They could seek more than two first-round picks. (If Robert Griffin III was worth three ones and a two, what is Wilson worth?) The Seahawks could seek the first overall pick from whichever team earns it, if there’s a clear-cut franchise quarterback emerging in the 2016 draft. They could try to get a veteran quarterback as part of the package.
And that’s where it gets very intriguing. Three and a half decades after the Raiders and Oilers swapped Ken Stabler and Dan Pastorini, the Seahawks could send Wilson to another team for its starting quarterback.
Plenty of teams would consider that. From Seattle’s perspective, the challenge would become finding the right fit for the offense — and for the short-term and long-term interests of the franchise.
In the end, Wilson would get what he wants, a contract making him the highest-paid player in the game. And the Seahawks actually could end up with an arguably “better” quarterback who is willing to accept less money in order to pursue championships and to cement his own NFL legacy.

Author: Mike Florio
Otto Greule Jr, Getty Images

Thursday, June 25, 2015

David Carr explains why younger brother Derek is a better QB

As the first overall pick in the 2002 NFL draft, David Carr was a disappointment. As the second-round pick of the Raiders in the 2014 NFL draft, Derek Carr showed a lot of promise.
David says his younger brother is going to be a better quarterback because Derek has the mental makeup needed, whereas David never got comfortable while trying to be the face of the expansion Houston Texans.
“He understands the game more than I did, so his confidence level is just off the charts,” David said on 95.7 The Game. “[His] leadership ability is kind of where I was never at early on in my career. He’s able to go out and get guys that are seven, eight years older than him to actually buy in to what he’s doing, and believe that he can play, and believe that he can go out and lead the team.”
David Carr’s rookie season was brutal, as he was sacked 76 times, fumbled 21 times and threw 15 interceptions. He thinks his little brother always looks more comfortable than he ever was.
“He just has a natural ability to throw the ball, just effortlessly, and it’s not really difficult for him,” David said. “It literally is effortless for him to throw the football.”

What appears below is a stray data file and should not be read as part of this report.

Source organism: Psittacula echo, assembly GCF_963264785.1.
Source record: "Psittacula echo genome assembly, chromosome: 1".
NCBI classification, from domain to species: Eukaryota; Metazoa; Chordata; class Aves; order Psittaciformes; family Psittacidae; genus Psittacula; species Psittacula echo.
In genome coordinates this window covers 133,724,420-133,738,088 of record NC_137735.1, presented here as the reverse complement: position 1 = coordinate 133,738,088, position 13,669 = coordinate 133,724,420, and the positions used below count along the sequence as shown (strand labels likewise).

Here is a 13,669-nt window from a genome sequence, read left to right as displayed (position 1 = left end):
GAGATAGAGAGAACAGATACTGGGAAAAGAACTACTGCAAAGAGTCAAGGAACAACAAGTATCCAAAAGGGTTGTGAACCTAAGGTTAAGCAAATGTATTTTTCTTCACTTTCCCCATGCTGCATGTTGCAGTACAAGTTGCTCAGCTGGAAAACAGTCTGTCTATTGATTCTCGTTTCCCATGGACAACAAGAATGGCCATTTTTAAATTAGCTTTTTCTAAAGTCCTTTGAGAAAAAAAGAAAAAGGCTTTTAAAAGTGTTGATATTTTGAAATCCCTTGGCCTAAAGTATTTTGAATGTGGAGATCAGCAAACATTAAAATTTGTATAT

The Raiders hope Derek keeps looking as comfortable as he did as a rookie. And they hope they can build a better team around him than Houston ever built around David.

Author: Michael David Smith

Wednesday, June 24, 2015

Rob Ryan once left Rex in jail after a fight

In a rollicking look at the raucous Ryan family, Tim Graham of the Buffalo News shares some tidbits about the fraternal twins who seem to be a lot more identical than biology would suggest.
The profile of Bills coach Rex Ryan and Saints Defense coordinator Rob Ryan includes plenty of interesting anecdotes, including the one about the time Rob decided to leave Rex in jail.
It happened after the brothers got into a fight following an argument over whether Rob would serve as Rex’s wingman on a date with a young lady. Rob declined, they argued, Rex got drunk, they argued some more, and then they wrestled. Eventually, Rex caught Rob with a right hand and got in their car and left, wearing a tattered and bloody shirt.
“I get pulled over by a cop. He sees me and doesn’t know what he’s got,” Rex told Graham. “I said, ‘I just got in a fight with my brother. You can take me back there, and he’ll explain it.’
“They take me to jail and then called my brother. He said, ‘Nah, leave him in there.'”
Rob emerged from the fracas with a broken ankle and a broken nose. Rex, obviously, eventually got out of jail.
If you’re in jail or otherwise has some time on your hands, check out Graham’s article.

Author: Mike Florio
AP Photo